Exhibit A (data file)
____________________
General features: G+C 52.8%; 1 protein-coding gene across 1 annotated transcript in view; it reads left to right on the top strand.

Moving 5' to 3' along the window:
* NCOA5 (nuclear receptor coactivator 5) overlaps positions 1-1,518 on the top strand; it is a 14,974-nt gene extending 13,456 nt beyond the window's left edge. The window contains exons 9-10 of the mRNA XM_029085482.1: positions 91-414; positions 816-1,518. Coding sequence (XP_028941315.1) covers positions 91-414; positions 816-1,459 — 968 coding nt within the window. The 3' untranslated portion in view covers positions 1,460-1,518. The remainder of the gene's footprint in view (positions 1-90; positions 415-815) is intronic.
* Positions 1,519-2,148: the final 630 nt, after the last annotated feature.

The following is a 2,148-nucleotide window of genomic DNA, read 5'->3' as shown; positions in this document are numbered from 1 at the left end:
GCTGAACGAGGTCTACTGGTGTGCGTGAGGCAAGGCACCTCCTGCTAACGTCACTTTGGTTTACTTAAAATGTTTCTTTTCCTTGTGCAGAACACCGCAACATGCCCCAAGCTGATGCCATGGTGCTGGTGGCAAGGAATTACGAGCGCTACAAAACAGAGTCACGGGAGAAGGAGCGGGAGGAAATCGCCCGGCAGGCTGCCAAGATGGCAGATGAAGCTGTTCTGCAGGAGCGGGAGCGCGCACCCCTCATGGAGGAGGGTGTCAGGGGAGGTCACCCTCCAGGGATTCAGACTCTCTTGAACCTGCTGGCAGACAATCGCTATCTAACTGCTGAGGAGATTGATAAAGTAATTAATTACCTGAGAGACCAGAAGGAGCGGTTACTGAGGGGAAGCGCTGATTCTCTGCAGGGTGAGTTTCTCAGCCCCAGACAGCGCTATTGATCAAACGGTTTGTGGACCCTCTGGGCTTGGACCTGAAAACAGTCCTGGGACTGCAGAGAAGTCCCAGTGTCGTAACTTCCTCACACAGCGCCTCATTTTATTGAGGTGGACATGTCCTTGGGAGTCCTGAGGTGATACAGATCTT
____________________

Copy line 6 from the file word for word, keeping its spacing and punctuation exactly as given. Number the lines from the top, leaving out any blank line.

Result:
GCTGAACGAGGTCTACTGGTGTGCGTGAGGCAAGGCACCTCCTGCTAACGTCACTTTGGTTTACTTAAAATGTTTCTTTTCCTTGTGCAGAACACCGCAACATGCCCCAAGCTGATGCCATGGTGCTGGTGGCAAGGAATTACGAGCGCTACAAAACAGAGTCACGGGAGAAGGAGCGGGAGGAAATCGCCCGGCAGGCTGCCAAGATGGCAGATGAAGCTGTTCTGCAGGAGCGGGAGCGCGCACCCCTCATGGAGGAGGGTGTCAGGGGAGGTCACCCTCCAGGGATTCAGACTCTCTTGAACCTGCTGGCAGACAATCGCTATCTAACTGCTGAGGAGATTGATAAAGTAATTAATTACCTGAGAGACCAGAAGGAGCGGTTACTGAGGGGAAGCGCTGATTCTCTGCAGGGTGAGTTTCTCAGCCCCAGACAGCGCTATTGATCAAACGGTTTGTGGACCCTCTGGGCTTGGACCTGAAAACAGTCCTGGGACTGCAGAGAAGTCCCAGTGTCGTAACTTCCTCACACAGCGCCTCATTTTATTGAGGTGGACATGTCCTTGGGAGTCCTGAGGTGATACAGATCTT